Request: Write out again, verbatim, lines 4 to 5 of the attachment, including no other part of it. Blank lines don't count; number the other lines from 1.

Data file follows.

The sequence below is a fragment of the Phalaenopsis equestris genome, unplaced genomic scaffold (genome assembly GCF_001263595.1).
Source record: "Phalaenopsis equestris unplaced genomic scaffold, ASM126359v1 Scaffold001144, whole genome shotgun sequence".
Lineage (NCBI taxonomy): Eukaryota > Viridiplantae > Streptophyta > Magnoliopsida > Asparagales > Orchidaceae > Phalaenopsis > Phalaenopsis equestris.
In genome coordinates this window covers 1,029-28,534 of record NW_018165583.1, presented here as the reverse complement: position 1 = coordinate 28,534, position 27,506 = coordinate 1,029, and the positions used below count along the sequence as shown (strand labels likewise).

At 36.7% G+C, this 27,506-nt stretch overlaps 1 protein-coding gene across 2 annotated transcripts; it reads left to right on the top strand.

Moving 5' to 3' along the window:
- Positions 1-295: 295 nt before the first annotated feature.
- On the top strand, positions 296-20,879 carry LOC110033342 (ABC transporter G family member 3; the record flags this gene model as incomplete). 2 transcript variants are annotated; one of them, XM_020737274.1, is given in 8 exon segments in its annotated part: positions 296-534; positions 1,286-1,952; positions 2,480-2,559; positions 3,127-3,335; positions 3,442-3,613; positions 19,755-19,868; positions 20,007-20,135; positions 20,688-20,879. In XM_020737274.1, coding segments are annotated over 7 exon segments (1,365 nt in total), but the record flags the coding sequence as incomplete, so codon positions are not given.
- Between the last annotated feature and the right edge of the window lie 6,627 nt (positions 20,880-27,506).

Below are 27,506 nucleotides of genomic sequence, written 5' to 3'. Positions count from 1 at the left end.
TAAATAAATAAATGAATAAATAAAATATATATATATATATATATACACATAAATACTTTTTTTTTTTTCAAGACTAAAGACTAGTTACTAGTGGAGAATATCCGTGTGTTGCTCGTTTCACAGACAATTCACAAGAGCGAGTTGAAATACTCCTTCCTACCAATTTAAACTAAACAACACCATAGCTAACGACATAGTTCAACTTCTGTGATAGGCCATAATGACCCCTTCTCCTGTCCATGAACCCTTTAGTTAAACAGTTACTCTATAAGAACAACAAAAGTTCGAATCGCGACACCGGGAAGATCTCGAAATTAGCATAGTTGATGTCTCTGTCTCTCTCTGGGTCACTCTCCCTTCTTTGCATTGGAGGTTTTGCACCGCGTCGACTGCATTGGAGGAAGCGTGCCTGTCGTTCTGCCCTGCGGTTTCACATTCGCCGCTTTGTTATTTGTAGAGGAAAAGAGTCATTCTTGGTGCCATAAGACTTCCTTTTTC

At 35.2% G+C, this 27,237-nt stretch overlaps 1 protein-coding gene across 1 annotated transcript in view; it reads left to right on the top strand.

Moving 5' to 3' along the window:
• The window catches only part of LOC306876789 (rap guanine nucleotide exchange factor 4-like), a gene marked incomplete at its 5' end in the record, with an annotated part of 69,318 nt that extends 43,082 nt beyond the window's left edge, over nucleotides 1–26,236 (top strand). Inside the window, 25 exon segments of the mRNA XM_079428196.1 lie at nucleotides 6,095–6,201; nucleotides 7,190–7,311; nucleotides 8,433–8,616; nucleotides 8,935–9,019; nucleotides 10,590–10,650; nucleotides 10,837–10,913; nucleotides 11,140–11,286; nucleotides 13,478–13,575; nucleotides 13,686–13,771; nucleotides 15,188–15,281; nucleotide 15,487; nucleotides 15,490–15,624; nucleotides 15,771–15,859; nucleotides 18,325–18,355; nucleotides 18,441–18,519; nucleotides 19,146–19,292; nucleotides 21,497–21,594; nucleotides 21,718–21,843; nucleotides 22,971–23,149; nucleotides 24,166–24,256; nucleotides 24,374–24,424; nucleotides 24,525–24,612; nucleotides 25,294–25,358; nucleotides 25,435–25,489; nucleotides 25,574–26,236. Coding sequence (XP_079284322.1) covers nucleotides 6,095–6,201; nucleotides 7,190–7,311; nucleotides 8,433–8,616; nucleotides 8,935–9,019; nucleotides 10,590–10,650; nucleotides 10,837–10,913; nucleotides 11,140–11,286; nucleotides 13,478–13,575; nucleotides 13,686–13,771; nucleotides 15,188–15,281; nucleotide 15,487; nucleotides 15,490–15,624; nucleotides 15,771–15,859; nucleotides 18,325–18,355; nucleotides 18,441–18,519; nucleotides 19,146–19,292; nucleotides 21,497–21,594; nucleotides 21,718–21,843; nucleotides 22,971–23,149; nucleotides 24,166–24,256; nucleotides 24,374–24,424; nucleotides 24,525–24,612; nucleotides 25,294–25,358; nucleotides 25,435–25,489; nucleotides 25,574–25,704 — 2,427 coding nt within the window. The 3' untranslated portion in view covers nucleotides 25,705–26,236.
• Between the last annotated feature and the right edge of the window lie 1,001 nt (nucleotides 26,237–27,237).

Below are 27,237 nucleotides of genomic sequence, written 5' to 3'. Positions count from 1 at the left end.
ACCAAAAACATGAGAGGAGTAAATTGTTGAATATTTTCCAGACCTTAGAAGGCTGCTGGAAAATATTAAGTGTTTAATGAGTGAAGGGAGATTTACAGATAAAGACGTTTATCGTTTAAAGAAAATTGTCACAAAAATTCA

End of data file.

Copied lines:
In genome coordinates this window covers 1,029-28,534 of record NW_018165583.1, presented here as the reverse complement: position 1 = coordinate 28,534, position 27,506 = coordinate 1,029, and the positions used below count along the sequence as shown (strand labels likewise).

At 36.7% G+C, this 27,506-nt stretch overlaps 1 protein-coding gene across 2 annotated transcripts; it reads left to right on the top strand.